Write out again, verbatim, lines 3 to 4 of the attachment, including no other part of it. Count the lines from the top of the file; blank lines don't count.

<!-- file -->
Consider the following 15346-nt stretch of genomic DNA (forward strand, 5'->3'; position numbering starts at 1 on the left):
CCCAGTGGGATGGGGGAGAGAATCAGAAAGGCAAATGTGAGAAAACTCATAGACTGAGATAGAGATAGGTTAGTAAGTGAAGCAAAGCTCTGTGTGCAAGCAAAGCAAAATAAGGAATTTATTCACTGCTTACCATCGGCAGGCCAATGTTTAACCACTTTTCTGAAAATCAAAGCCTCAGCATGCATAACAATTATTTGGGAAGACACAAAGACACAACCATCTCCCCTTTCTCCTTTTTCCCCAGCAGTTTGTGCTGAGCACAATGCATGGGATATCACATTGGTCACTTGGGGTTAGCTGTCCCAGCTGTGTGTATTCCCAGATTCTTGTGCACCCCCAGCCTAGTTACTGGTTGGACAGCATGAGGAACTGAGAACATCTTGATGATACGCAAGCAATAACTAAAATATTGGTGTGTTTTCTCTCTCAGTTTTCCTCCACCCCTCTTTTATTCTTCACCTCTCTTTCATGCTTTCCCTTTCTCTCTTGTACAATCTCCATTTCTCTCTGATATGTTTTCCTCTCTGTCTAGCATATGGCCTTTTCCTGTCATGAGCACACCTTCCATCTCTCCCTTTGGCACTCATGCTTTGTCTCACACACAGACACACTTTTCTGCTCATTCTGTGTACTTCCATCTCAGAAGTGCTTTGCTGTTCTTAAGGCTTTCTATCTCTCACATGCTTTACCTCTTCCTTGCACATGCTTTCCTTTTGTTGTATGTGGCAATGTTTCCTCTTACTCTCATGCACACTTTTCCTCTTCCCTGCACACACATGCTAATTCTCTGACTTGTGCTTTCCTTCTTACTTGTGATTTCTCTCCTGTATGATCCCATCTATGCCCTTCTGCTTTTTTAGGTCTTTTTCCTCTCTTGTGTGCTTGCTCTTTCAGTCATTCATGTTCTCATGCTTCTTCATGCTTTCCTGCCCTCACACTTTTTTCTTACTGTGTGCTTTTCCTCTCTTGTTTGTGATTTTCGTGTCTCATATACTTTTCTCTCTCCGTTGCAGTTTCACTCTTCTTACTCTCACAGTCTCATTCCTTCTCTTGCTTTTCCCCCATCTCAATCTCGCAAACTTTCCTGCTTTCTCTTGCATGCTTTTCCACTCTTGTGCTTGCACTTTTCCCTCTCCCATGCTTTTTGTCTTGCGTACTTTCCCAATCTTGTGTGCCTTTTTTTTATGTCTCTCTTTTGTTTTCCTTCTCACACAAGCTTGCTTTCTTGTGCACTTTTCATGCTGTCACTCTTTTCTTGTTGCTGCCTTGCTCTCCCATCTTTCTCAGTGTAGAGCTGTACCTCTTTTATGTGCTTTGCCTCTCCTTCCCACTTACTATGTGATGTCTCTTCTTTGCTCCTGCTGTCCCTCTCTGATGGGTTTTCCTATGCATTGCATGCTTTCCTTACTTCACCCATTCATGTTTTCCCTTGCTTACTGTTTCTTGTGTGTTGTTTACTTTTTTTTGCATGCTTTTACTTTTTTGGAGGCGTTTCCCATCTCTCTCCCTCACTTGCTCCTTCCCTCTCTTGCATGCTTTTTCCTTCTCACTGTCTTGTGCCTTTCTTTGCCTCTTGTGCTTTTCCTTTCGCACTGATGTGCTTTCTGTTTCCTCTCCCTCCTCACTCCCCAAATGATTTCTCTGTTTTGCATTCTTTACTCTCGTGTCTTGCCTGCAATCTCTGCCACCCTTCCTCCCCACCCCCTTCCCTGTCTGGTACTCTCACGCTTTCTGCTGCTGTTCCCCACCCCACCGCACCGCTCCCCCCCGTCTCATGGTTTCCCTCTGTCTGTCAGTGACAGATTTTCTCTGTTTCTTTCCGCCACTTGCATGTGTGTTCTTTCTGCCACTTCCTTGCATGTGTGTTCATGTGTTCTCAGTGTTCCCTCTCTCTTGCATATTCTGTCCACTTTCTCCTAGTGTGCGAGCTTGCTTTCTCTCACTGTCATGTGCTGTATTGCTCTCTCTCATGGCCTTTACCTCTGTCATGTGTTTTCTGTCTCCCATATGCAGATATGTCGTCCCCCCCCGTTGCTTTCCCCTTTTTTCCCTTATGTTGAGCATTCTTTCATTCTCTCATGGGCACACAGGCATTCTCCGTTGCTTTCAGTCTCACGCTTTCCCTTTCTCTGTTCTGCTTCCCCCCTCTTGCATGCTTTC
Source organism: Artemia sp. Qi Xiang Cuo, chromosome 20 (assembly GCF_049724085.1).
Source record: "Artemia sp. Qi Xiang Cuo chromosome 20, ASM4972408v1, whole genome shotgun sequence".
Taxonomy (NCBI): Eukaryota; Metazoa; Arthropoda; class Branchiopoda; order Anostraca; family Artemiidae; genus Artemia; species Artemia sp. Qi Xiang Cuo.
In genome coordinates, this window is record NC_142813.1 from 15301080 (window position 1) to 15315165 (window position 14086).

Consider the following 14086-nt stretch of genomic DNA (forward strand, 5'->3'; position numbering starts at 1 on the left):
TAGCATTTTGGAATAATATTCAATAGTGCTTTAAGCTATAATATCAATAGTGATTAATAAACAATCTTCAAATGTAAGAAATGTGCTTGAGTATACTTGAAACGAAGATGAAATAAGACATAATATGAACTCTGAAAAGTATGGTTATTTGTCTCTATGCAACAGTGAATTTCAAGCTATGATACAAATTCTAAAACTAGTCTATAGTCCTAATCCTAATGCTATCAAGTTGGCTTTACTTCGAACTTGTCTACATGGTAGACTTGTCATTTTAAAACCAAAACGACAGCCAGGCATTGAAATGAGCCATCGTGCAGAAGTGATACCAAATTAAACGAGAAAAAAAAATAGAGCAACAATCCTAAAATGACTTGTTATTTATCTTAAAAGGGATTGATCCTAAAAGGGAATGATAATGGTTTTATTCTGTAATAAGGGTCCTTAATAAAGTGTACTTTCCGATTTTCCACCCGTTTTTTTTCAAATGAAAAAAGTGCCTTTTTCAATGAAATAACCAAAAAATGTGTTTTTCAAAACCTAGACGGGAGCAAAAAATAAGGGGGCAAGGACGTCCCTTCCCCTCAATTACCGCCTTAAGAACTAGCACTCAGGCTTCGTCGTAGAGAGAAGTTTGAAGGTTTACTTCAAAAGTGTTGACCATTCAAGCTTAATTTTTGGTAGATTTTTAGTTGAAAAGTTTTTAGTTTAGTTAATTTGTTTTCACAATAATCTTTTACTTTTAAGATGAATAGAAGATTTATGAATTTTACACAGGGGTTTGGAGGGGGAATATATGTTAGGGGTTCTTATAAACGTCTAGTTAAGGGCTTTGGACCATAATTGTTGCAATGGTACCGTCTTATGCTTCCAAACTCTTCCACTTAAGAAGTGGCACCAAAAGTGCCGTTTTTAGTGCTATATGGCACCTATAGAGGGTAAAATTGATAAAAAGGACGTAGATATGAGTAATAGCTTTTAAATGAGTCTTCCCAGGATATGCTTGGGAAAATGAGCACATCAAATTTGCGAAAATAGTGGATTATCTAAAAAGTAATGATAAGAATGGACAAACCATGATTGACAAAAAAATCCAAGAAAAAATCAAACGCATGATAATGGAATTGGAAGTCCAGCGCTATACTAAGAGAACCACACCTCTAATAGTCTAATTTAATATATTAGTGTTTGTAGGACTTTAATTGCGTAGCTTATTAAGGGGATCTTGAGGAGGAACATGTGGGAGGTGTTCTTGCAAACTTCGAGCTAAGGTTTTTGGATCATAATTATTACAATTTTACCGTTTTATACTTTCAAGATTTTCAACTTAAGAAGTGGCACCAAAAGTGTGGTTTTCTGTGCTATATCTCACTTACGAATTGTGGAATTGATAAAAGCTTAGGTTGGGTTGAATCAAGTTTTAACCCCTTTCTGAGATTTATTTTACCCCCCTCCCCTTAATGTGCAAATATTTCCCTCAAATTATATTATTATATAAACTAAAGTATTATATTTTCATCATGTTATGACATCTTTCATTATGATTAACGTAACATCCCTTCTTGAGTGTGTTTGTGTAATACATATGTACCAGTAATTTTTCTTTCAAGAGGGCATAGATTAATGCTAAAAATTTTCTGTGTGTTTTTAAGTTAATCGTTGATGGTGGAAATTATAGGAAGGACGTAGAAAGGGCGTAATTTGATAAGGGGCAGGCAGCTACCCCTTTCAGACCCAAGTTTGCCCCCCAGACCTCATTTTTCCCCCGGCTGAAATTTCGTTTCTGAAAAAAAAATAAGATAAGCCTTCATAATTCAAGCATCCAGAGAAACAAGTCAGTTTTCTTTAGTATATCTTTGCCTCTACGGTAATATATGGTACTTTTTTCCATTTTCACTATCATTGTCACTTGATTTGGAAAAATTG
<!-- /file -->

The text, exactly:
Source organism: Artemia sp. Qi Xiang Cuo, chromosome 20 (assembly GCF_049724085.1).
Source record: "Artemia sp. Qi Xiang Cuo chromosome 20, ASM4972408v1, whole genome shotgun sequence".